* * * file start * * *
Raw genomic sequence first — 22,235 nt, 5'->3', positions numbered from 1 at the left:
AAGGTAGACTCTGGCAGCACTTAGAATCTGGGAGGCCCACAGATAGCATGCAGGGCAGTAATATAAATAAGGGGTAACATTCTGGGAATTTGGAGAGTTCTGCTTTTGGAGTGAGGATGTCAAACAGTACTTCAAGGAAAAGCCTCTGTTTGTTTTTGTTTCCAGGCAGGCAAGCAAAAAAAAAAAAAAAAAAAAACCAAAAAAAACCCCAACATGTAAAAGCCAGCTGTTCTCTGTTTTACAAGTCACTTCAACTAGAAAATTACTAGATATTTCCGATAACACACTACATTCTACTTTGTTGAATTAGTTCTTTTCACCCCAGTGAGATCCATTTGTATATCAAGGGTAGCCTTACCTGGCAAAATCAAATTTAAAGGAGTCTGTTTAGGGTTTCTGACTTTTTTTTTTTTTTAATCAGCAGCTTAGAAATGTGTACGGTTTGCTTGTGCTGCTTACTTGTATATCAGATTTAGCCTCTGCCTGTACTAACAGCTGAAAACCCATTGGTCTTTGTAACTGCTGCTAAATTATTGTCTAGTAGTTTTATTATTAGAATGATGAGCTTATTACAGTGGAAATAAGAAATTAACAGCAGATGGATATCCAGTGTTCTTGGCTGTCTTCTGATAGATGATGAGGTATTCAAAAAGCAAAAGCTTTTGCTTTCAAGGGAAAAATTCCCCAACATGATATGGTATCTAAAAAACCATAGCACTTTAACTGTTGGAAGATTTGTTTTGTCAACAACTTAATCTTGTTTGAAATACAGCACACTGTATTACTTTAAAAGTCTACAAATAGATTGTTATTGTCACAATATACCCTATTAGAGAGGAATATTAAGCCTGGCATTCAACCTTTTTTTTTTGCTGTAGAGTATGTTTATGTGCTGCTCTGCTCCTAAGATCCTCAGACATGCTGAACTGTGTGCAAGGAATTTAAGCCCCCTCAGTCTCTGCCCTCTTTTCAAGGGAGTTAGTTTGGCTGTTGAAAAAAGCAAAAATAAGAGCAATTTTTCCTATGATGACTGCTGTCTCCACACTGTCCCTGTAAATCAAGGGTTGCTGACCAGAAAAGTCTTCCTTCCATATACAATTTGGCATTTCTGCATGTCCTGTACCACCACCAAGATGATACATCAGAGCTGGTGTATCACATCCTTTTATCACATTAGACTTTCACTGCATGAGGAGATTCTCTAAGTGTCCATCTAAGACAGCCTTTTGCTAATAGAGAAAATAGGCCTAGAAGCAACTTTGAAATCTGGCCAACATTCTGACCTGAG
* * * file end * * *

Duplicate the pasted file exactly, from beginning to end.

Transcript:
Raw genomic sequence first — 22,235 nt, 5'->3', positions numbered from 1 at the left:
AAGGTAGACTCTGGCAGCACTTAGAATCTGGGAGGCCCACAGATAGCATGCAGGGCAGTAATATAAATAAGGGGTAACATTCTGGGAATTTGGAGAGTTCTGCTTTTGGAGTGAGGATGTCAAACAGTACTTCAAGGAAAAGCCTCTGTTTGTTTTTGTTTCCAGGCAGGCAAGCAAAAAAAAAAAAAAAAAAAAACCAAAAAAAACCCCAACATGTAAAAGCCAGCTGTTCTCTGTTTTACAAGTCACTTCAACTAGAAAATTACTAGATATTTCCGATAACACACTACATTCTACTTTGTTGAATTAGTTCTTTTCACCCCAGTGAGATCCATTTGTATATCAAGGGTAGCCTTACCTGGCAAAATCAAATTTAAAGGAGTCTGTTTAGGGTTTCTGACTTTTTTTTTTTTTTAATCAGCAGCTTAGAAATGTGTACGGTTTGCTTGTGCTGCTTACTTGTATATCAGATTTAGCCTCTGCCTGTACTAACAGCTGAAAACCCATTGGTCTTTGTAACTGCTGCTAAATTATTGTCTAGTAGTTTTATTATTAGAATGATGAGCTTATTACAGTGGAAATAAGAAATTAACAGCAGATGGATATCCAGTGTTCTTGGCTGTCTTCTGATAGATGATGAGGTATTCAAAAAGCAAAAGCTTTTGCTTTCAAGGGAAAAATTCCCCAACATGATATGGTATCTAAAAAACCATAGCACTTTAACTGTTGGAAGATTTGTTTTGTCAACAACTTAATCTTGTTTGAAATACAGCACACTGTATTACTTTAAAAGTCTACAAATAGATTGTTATTGTCACAATATACCCTATTAGAGAGGAATATTAAGCCTGGCATTCAACCTTTTTTTTTTGCTGTAGAGTATGTTTATGTGCTGCTCTGCTCCTAAGATCCTCAGACATGCTGAACTGTGTGCAAGGAATTTAAGCCCCCTCAGTCTCTGCCCTCTTTTCAAGGGAGTTAGTTTGGCTGTTGAAAAAAGCAAAAATAAGAGCAATTTTTCCTATGATGACTGCTGTCTCCACACTGTCCCTGTAAATCAAGGGTTGCTGACCAGAAAAGTCTTCCTTCCATATACAATTTGGCATTTCTGCATGTCCTGTACCACCACCAAGATGATACATCAGAGCTGGTGTATCACATCCTTTTATCACATTAGACTTTCACTGCATGAGGAGATTCTCTAAGTGTCCATCTAAGACAGCCTTTTGCTAATAGAGAAAATAGGCCTAGAAGCAACTTTGAAATCTGGCCAACATTCTGACCTGAG